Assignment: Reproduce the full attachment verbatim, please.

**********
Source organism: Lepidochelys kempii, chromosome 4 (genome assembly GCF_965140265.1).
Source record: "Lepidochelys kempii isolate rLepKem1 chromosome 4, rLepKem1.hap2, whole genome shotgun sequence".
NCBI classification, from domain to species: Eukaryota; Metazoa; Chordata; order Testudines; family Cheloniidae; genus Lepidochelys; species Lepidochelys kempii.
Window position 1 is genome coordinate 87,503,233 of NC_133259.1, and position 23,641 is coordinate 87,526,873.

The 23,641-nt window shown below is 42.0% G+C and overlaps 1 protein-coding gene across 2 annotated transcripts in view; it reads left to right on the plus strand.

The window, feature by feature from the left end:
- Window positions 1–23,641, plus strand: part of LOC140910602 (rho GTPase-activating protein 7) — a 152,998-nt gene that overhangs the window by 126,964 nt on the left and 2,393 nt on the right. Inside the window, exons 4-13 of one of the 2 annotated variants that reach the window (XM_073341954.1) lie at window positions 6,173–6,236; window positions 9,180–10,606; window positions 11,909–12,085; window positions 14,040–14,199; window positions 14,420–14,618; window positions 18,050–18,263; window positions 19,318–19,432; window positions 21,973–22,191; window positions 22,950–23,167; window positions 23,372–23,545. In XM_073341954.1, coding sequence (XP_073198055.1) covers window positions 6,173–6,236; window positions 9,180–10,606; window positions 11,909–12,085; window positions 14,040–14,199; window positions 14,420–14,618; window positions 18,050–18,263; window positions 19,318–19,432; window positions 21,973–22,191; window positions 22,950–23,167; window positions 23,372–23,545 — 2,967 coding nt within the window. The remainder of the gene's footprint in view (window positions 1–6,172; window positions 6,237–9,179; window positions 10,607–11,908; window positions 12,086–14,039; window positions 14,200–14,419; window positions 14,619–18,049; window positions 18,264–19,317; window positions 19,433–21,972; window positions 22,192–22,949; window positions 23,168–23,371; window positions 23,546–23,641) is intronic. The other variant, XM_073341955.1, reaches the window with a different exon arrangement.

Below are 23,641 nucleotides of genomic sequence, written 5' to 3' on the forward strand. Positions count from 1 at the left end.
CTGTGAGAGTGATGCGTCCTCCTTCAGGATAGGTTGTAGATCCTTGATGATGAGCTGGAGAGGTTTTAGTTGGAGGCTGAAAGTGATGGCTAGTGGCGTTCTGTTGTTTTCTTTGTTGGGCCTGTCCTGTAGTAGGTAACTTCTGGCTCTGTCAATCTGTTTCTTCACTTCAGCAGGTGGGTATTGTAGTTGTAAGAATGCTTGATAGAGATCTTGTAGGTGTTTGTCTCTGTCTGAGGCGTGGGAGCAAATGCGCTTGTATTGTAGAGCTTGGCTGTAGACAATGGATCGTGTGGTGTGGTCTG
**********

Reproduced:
Source organism: Lepidochelys kempii, chromosome 4 (genome assembly GCF_965140265.1).
Source record: "Lepidochelys kempii isolate rLepKem1 chromosome 4, rLepKem1.hap2, whole genome shotgun sequence".
NCBI classification, from domain to species: Eukaryota; Metazoa; Chordata; order Testudines; family Cheloniidae; genus Lepidochelys; species Lepidochelys kempii.
Window position 1 is genome coordinate 87,503,233 of NC_133259.1, and position 23,641 is coordinate 87,526,873.

The 23,641-nt window shown below is 42.0% G+C and overlaps 1 protein-coding gene across 2 annotated transcripts in view; it reads left to right on the plus strand.

The window, feature by feature from the left end:
- Window positions 1–23,641, plus strand: part of LOC140910602 (rho GTPase-activating protein 7) — a 152,998-nt gene that overhangs the window by 126,964 nt on the left and 2,393 nt on the right. Inside the window, exons 4-13 of one of the 2 annotated variants that reach the window (XM_073341954.1) lie at window positions 6,173–6,236; window positions 9,180–10,606; window positions 11,909–12,085; window positions 14,040–14,199; window positions 14,420–14,618; window positions 18,050–18,263; window positions 19,318–19,432; window positions 21,973–22,191; window positions 22,950–23,167; window positions 23,372–23,545. In XM_073341954.1, coding sequence (XP_073198055.1) covers window positions 6,173–6,236; window positions 9,180–10,606; window positions 11,909–12,085; window positions 14,040–14,199; window positions 14,420–14,618; window positions 18,050–18,263; window positions 19,318–19,432; window positions 21,973–22,191; window positions 22,950–23,167; window positions 23,372–23,545 — 2,967 coding nt within the window. The remainder of the gene's footprint in view (window positions 1–6,172; window positions 6,237–9,179; window positions 10,607–11,908; window positions 12,086–14,039; window positions 14,200–14,419; window positions 14,619–18,049; window positions 18,264–19,317; window positions 19,433–21,972; window positions 22,192–22,949; window positions 23,168–23,371; window positions 23,546–23,641) is intronic. The other variant, XM_073341955.1, reaches the window with a different exon arrangement.

Below are 23,641 nucleotides of genomic sequence, written 5' to 3' on the forward strand. Positions count from 1 at the left end.
CTGTGAGAGTGATGCGTCCTCCTTCAGGATAGGTTGTAGATCCTTGATGATGAGCTGGAGAGGTTTTAGTTGGAGGCTGAAAGTGATGGCTAGTGGCGTTCTGTTGTTTTCTTTGTTGGGCCTGTCCTGTAGTAGGTAACTTCTGGCTCTGTCAATCTGTTTCTTCACTTCAGCAGGTGGGTATTGTAGTTGTAAGAATGCTTGATAGAGATCTTGTAGGTGTTTGTCTCTGTCTGAGGCGTGGGAGCAAATGCGCTTGTATTGTAGAGCTTGGCTGTAGACAATGGATCGTGTGGTGTGGTCTG